Spa Industry Trends That Touch the Guest
By Allie Hembree Public Relations Manager, International SPA Association | July 21, 2013
As the spa industry continues to grow, so do the spa trends and offerings which, given how spas have become an integral part of the hotel industry's customer experience, also translate into the hotel and hospitality scene. The challenge for the spa industry is to identify the shifts and opportunities available for business growth. For instance, spas are responding to the growing "mind, body and spirit connection" trend by incorporating more results-oriented treatments and experimenting with inspirational programming. As this shift toward healthy living is increasingly important to all types of guests and travelers, spas are beginning to shed their reputation as "pamper palaces."
Returning to its Roots
From the historic beginnings of spa, water has always been a crucial part of spa treatments. The word "spa" is inspired from the Latin words "salus per aqua," which means "health through water." One strong emerging trend seen in the global spa scene is the renewed interest in water-based treatments.
According to Hilton Hotels & Resorts' report titled Hilton Blue Paper (published in the January/February 2013 issue of the International SPA Association's Pulse magazine), "now more than ever, spa-goers in the Middle East and Africa are interested in treatments that pay homage to their cultural roots. This includes a renewed interest in wet treatments and hammams."
The report also recognizes how modern spas employ creative floor space planning in order build these water-based treatment rooms. "While traditional hammams consist of large heated and cooled rooms, modern spa design does not generally have the luxury of that space. Spas today are finding ways to bring back these treatments in more intimate environments, leading to a new and modern take on hammams." European spas, in particular, focus more on finding different ways to use water treatments for spa-goers seeking health and stress-relief.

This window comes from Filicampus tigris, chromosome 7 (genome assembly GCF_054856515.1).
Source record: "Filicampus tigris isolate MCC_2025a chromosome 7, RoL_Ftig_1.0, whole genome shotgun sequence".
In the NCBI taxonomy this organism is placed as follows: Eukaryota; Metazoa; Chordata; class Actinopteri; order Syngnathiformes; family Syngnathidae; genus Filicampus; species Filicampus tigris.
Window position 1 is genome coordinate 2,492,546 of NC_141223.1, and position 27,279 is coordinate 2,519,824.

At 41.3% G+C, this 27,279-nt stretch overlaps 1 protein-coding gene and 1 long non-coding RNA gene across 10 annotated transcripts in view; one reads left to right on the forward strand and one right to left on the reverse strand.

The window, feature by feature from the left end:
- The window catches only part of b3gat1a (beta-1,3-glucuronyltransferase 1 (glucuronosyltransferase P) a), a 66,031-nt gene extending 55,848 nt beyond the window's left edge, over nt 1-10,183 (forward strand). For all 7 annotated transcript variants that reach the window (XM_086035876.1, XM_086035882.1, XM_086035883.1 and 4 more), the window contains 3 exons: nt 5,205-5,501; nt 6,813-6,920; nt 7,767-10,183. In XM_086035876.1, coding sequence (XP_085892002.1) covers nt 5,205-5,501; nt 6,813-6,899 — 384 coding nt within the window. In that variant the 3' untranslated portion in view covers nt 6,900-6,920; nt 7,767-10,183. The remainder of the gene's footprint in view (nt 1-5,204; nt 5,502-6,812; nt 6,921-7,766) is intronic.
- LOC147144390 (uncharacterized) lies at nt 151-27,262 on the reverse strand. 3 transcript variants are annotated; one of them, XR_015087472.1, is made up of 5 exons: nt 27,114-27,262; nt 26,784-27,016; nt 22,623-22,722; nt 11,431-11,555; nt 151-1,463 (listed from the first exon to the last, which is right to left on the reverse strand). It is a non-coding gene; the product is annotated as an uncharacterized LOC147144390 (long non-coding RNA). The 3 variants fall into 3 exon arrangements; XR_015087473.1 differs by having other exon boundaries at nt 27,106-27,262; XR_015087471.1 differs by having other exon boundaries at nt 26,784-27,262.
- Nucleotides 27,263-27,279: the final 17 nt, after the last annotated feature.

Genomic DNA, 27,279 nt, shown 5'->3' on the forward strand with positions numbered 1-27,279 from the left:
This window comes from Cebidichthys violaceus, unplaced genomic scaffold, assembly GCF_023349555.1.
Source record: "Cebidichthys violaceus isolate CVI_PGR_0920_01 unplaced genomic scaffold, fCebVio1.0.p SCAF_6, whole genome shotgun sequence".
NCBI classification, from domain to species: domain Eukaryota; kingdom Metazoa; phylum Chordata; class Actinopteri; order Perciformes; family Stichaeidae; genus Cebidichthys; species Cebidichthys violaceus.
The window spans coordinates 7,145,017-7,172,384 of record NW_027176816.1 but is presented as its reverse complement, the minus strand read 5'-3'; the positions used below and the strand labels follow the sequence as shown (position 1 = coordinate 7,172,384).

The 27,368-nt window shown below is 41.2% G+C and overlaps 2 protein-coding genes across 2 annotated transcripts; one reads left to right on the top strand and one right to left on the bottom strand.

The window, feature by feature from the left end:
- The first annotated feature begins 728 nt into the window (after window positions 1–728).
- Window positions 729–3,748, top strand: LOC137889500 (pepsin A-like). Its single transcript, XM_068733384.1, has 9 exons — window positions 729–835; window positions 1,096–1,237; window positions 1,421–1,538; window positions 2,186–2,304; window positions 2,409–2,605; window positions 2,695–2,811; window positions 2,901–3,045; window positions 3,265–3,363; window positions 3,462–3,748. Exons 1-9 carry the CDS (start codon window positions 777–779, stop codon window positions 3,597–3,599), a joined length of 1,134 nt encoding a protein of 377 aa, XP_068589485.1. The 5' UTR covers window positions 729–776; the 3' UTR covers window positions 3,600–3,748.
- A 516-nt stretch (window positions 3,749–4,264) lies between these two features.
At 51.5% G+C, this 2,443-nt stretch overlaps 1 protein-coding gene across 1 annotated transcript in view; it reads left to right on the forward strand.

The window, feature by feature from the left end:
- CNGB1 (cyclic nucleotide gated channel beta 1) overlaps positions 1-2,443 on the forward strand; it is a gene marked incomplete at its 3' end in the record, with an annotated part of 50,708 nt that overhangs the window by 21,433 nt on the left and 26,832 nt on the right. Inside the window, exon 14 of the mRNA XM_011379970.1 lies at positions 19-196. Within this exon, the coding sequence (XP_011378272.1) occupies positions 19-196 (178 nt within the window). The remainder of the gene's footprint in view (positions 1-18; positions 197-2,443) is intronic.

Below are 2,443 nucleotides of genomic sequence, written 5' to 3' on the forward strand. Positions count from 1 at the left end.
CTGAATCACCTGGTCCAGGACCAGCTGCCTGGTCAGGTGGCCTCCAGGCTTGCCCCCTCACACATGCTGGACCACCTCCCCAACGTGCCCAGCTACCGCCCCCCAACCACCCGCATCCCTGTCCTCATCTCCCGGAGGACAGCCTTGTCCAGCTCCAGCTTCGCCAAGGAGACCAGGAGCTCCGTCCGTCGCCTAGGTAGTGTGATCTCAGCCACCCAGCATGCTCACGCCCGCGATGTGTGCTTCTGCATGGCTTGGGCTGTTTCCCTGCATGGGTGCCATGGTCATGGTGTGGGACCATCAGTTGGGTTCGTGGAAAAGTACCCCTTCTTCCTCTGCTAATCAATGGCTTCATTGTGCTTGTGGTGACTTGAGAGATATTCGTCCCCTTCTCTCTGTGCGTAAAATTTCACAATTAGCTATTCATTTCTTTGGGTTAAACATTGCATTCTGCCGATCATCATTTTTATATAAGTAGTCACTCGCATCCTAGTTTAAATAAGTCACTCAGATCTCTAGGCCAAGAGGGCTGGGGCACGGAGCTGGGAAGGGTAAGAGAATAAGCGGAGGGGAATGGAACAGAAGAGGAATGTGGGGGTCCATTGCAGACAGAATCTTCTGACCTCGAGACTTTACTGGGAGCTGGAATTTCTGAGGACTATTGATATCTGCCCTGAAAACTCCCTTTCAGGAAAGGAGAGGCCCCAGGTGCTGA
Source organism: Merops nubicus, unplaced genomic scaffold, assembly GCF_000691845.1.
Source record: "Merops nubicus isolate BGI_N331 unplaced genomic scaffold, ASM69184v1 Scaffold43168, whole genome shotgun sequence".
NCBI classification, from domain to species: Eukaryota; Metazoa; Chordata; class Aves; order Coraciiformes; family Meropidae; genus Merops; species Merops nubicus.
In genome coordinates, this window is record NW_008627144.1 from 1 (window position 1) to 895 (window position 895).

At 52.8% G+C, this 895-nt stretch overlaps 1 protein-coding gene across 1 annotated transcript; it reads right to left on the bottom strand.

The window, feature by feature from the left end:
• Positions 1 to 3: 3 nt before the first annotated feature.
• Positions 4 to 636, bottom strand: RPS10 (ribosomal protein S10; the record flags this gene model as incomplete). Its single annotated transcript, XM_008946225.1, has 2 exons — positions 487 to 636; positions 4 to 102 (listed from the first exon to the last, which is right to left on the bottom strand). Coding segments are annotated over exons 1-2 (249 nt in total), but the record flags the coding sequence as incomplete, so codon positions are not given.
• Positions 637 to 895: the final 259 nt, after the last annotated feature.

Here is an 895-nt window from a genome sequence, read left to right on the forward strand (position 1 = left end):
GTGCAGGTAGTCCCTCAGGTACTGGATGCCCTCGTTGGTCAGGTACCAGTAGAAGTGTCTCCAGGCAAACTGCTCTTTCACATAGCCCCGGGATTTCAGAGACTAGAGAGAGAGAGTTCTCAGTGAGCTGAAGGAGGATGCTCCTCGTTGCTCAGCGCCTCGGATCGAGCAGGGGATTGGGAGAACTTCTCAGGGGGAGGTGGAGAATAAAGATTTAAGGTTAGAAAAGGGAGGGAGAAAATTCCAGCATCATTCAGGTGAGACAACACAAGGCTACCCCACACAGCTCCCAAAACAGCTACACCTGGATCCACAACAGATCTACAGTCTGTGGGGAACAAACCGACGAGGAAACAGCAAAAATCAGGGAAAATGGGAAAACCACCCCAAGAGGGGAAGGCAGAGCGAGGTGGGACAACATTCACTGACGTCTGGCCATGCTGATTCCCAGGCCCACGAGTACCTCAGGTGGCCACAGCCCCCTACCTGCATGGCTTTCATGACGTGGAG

The report further states that "there has been a recent reemergence of water-based treatments across Europe-water therapy, hydrotherapy and other thermal practices-most notably in Eastern European countries such as Russia, Hungary and Poland. While these therapies are inherent in European culture-remnants of bathhouses can be found among the ruins of ancient Rome-they have evolved and are becoming far more prescriptive to meet the needs of today's spa guests and their overall focus of holistic well-being."